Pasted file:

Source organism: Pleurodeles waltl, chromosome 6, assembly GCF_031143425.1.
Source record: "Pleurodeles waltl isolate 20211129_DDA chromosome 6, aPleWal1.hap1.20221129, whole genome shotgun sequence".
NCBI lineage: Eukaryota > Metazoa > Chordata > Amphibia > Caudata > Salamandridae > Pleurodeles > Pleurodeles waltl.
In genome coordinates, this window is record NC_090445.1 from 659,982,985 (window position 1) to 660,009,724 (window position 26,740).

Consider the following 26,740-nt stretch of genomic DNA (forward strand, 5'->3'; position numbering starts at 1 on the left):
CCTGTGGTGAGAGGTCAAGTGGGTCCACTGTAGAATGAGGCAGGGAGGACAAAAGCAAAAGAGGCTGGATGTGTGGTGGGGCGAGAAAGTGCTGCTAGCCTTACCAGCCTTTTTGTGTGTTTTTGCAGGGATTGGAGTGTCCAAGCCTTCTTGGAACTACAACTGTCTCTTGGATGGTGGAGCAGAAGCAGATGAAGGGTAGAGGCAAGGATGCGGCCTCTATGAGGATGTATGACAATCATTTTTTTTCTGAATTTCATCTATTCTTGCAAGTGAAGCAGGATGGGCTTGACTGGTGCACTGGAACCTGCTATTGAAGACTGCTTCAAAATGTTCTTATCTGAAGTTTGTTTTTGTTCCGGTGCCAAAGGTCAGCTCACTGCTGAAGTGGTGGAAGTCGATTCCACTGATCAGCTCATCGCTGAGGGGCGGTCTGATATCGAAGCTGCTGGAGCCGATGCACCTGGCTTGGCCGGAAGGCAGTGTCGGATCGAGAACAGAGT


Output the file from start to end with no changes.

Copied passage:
Source organism: Pleurodeles waltl, chromosome 6, assembly GCF_031143425.1.
Source record: "Pleurodeles waltl isolate 20211129_DDA chromosome 6, aPleWal1.hap1.20221129, whole genome shotgun sequence".
NCBI lineage: Eukaryota > Metazoa > Chordata > Amphibia > Caudata > Salamandridae > Pleurodeles > Pleurodeles waltl.
In genome coordinates, this window is record NC_090445.1 from 659,982,985 (window position 1) to 660,009,724 (window position 26,740).

Consider the following 26,740-nt stretch of genomic DNA (forward strand, 5'->3'; position numbering starts at 1 on the left):
CCTGTGGTGAGAGGTCAAGTGGGTCCACTGTAGAATGAGGCAGGGAGGACAAAAGCAAAAGAGGCTGGATGTGTGGTGGGGCGAGAAAGTGCTGCTAGCCTTACCAGCCTTTTTGTGTGTTTTTGCAGGGATTGGAGTGTCCAAGCCTTCTTGGAACTACAACTGTCTCTTGGATGGTGGAGCAGAAGCAGATGAAGGGTAGAGGCAAGGATGCGGCCTCTATGAGGATGTATGACAATCATTTTTTTTCTGAATTTCATCTATTCTTGCAAGTGAAGCAGGATGGGCTTGACTGGTGCACTGGAACCTGCTATTGAAGACTGCTTCAAAATGTTCTTATCTGAAGTTTGTTTTTGTTCCGGTGCCAAAGGTCAGCTCACTGCTGAAGTGGTGGAAGTCGATTCCACTGATCAGCTCATCGCTGAGGGGCGGTCTGATATCGAAGCTGCTGGAGCCGATGCACCTGGCTTGGCCGGAAGGCAGTGTCGGATCGAGAACAGAGT